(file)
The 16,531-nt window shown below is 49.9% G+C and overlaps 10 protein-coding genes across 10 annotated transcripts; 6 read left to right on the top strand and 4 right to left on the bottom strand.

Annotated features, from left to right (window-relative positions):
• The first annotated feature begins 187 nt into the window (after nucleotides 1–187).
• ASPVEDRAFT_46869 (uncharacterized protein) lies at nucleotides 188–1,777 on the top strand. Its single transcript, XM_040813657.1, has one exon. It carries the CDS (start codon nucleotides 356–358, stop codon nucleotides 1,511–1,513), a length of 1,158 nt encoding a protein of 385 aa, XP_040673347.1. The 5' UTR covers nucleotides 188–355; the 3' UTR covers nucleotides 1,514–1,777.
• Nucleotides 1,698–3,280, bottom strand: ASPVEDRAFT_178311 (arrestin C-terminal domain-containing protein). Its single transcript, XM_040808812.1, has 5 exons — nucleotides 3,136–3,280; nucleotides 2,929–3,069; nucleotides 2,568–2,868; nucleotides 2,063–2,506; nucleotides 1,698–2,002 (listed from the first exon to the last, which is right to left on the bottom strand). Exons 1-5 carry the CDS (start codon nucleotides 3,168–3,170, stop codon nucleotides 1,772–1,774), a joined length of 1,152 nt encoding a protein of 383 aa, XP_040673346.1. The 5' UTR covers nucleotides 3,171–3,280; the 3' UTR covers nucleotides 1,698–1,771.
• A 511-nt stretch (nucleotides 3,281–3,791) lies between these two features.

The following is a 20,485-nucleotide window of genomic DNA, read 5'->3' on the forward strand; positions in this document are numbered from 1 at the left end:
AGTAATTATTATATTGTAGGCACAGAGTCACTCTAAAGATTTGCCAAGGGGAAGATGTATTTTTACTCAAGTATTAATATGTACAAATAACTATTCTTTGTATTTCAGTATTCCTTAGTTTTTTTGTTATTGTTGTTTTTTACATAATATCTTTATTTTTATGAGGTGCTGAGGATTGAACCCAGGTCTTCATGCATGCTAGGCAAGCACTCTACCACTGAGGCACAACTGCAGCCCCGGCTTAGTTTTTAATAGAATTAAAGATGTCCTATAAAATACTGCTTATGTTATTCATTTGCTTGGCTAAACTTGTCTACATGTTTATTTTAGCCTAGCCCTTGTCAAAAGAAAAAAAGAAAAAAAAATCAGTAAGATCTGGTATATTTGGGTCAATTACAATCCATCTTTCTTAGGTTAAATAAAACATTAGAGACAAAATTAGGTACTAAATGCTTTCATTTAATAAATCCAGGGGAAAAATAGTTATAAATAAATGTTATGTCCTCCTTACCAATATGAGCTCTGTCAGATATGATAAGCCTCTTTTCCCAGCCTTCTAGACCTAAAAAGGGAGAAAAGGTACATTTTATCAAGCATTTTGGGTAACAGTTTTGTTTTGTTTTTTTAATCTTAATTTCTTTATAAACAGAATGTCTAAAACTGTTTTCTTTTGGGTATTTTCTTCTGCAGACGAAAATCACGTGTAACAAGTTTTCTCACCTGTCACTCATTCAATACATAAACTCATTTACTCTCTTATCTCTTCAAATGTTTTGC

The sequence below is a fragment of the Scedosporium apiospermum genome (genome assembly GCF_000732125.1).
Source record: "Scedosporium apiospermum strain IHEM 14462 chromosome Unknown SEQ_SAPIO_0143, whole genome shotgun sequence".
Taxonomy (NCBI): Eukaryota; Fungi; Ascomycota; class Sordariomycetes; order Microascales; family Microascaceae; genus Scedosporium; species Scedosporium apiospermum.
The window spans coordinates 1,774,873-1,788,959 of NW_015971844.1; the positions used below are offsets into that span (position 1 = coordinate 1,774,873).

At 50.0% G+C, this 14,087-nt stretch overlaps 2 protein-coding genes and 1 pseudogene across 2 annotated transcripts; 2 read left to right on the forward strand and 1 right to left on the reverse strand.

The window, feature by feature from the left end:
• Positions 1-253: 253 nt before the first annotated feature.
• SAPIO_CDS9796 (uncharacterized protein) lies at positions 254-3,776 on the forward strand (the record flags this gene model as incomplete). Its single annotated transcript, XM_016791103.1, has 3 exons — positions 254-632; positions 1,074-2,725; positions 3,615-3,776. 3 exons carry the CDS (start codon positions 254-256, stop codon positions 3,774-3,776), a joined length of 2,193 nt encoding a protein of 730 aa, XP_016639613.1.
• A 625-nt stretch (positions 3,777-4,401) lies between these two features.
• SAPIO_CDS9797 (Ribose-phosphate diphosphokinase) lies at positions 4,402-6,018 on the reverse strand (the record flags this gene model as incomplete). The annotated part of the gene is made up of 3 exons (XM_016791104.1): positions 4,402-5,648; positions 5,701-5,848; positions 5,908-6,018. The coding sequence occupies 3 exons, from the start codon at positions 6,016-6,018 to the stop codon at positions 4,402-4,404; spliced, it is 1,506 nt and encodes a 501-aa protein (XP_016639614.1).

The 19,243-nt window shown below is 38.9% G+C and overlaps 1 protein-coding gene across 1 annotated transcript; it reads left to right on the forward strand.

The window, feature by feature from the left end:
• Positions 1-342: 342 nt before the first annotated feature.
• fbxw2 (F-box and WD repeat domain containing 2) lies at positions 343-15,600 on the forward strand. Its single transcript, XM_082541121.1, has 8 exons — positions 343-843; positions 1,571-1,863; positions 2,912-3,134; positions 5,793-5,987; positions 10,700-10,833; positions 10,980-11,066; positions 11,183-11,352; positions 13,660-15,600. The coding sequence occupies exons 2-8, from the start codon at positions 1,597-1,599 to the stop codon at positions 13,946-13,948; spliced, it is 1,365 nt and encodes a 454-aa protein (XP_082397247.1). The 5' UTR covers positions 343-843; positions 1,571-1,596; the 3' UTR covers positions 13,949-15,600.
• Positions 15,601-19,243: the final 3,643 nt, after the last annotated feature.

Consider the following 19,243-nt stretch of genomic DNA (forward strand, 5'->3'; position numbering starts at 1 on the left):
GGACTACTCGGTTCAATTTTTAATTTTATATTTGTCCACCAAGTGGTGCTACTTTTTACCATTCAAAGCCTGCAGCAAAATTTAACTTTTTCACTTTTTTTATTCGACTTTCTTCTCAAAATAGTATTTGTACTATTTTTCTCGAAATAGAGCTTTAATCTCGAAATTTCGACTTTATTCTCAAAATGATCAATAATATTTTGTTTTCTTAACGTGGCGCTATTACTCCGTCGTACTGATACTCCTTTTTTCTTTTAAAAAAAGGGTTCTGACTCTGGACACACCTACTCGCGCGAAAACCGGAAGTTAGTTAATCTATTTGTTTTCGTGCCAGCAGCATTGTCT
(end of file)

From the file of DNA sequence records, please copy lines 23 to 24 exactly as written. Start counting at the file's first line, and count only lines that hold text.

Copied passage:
• Positions 15,601-19,243: the final 3,643 nt, after the last annotated feature.

Consider the following 19,243-nt stretch of genomic DNA (forward strand, 5'->3'; position numbering starts at 1 on the left):